In the United States, all states at present either require or recommend HIV and AIDS education, and all states stress sexual abstinence; but only eleven states provide balanced information on safer sex and abstinence. Abstinence has been the primary emphasis for as long as sex education has been offered in the schools. There is concern today that emphasizing mainly abstinence and the negative outcomes of sexual activity-pregnancy, HIV /AIDS, and STDs-gives children an unbalanced perspective on human sexuality; we must also fear the fear of sex. More parents and educators are speaking out in favor of a balanced perspective within the context of an accepting and positive view of human sexuality. To date only three states present HIV/AIDS information within a context that emphasizes both the positive and negative consequences of sexual activity (Britten, de Mauro, and Gambrell 1992), and only five states acknowledge sexuality as a natural part of life and include information on the range of sexual activities and behaviors. Seven of the eleven states providing balanced information on safer sex and abstinence discuss low-risk, non-coital sexual activity.
Sexual intercourse is now normative behavior for American high school students since 54 percent of ninth through twelfth graders and 72 percent of high school seniors have had sexual intercourse (Haffner 1992). We are slowly learning what Sweden, with a much longer history of sex education in the schools, learned some years ago-namely, that telling youth that they should postpone their sexual debut was not enough. Something had to be done to educate about sexual responsibility for those who were or soon could be expected to be sexually active. Since the majority of students in the United States experience sexual intercourse prior to graduating from high school despite the traditional stress on abstinence in sexuality education programs, it is important to include condom information as a preventative measure. This information is given in thirty-seven states. But only five states provide practical information on condom use, such as how to obtain, use, and dispose of condoms (Britten, de Mauro, and Gambrell 1992). Condom instruction appears to be having some effect in the United States, since there has been a positive change in condom utilization among young people (Haffner 1992).
Carefully planned and developed curricula require teachers who are convinced of the importance of sexuality education and who feel competent regarding their own preparation. They also need to feel confident that they have the support of school officials and the community. Before attempting sexuality education, all teachers need opportunities to examine their own learning, experience, and values regarding sexuality, and they need practice using "teachable moments." In the following two cases, the teachers were not prepared to deal sympathetically and sensitively with drawings made by young children.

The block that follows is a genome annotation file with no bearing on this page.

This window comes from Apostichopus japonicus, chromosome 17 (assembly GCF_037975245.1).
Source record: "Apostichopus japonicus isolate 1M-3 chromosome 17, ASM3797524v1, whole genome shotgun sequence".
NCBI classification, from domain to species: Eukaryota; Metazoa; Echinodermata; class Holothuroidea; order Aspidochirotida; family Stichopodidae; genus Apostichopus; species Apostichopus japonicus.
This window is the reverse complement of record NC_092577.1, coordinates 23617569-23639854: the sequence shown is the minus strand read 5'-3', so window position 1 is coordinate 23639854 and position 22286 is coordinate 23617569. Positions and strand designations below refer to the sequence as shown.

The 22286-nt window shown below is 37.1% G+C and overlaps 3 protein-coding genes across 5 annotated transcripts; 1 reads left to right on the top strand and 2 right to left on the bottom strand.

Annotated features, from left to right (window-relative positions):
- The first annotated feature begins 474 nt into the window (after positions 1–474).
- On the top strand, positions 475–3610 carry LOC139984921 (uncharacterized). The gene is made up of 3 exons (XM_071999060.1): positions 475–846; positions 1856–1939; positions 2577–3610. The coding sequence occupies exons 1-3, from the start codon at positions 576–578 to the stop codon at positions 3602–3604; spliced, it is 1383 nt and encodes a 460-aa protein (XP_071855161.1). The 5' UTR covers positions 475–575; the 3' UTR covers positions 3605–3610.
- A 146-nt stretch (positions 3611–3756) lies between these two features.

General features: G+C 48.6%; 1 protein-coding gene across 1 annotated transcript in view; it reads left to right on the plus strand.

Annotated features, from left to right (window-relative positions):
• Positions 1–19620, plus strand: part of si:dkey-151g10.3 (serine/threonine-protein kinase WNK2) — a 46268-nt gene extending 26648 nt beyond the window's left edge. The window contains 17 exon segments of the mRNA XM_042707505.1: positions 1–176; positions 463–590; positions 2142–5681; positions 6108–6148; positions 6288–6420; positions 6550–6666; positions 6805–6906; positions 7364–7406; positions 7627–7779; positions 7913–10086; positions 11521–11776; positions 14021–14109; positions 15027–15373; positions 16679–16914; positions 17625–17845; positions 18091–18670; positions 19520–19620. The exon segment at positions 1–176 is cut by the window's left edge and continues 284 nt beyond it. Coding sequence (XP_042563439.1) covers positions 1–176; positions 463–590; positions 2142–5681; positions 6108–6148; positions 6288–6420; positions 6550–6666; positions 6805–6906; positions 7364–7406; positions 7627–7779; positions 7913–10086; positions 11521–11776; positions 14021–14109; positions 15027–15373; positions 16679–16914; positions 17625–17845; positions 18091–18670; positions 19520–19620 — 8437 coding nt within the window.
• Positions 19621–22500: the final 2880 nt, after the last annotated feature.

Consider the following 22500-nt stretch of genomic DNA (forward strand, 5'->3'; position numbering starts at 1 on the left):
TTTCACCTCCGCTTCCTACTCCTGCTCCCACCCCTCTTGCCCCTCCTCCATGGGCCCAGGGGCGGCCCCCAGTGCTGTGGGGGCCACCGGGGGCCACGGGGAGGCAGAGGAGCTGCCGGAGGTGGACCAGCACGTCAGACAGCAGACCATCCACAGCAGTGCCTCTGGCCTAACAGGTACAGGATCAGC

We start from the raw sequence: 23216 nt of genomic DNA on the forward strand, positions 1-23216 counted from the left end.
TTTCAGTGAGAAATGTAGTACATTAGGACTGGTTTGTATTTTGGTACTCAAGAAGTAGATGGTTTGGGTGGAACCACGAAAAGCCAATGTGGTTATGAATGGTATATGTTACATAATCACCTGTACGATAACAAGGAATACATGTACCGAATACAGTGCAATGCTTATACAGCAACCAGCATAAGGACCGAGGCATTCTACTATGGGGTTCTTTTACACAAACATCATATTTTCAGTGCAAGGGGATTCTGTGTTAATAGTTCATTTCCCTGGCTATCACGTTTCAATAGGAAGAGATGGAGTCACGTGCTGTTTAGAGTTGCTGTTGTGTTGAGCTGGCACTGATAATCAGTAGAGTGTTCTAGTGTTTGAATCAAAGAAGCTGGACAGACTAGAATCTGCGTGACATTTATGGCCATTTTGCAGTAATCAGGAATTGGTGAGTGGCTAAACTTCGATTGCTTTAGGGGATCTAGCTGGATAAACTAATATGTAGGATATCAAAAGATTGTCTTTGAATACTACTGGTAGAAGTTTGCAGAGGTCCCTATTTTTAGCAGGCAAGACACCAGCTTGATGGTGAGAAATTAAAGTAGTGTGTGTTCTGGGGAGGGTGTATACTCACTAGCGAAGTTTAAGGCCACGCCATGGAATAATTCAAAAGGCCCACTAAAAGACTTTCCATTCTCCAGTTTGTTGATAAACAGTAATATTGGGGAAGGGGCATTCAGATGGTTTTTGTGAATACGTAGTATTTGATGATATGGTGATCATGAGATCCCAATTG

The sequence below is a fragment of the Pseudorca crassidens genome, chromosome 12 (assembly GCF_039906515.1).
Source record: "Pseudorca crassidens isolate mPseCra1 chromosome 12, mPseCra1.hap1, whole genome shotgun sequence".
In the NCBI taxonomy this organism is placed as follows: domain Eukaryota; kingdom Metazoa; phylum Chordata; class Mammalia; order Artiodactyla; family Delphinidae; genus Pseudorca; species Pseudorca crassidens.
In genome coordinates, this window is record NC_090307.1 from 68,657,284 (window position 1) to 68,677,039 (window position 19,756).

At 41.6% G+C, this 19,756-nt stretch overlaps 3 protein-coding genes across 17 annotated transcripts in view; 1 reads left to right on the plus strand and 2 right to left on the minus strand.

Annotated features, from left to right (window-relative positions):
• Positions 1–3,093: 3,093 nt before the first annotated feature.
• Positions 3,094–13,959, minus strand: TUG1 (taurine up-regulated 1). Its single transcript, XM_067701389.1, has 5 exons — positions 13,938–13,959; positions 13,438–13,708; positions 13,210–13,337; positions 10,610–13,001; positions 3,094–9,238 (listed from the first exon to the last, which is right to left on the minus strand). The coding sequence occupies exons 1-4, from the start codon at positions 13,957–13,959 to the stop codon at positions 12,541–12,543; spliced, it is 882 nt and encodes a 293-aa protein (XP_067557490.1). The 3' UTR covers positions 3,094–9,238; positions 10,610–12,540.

Sexual educators have been under attack in communities across the United States for providing sex education to children. In 1990, two states rescinded their mandates for sexual education in response to opposition groups. A large part of the current controversy centers around the changing focus of school sexuality education that has taken place within the last decade (Scales 1986).
Prior to that time, sexuality education had focused largely on helping people avoid the negative consequences of sexual decisions that could lead to contracting sexual diseases, unplanned, unwanted pregnancies, school dropouts, early marriage, and a life of poverty. Currently sexuality education deals with these issues but also views sexuality in a positive light.
It is argued that a major purpose of public schooling must be to teach children how to reason, to question, and to accept responsibility-how to think, more than what to think; that public education has an obligation to present a wide variety of ideas that reflect the perspectives of the entire community and address the needs of all pupils (Sedway 1992).
On the other hand, there are groups, often referred to as far right or religious right groups, who promote a narrower curriculum that eliminates the discussion of controversial topics (such as birth control, HIV/AIDS, abortion) and focuses exclusively on a program of sexual education that fosters sexual abstinence as the only behavior that can or should be supported both for practical and moral reasons.
Though this approach may have the singular support of certain conservative groups, sex-for-procreation that devalues other forms of sexual behavior (such as engaging in alternatives to sexual intercourse for pleasure) also have support in U.S. society.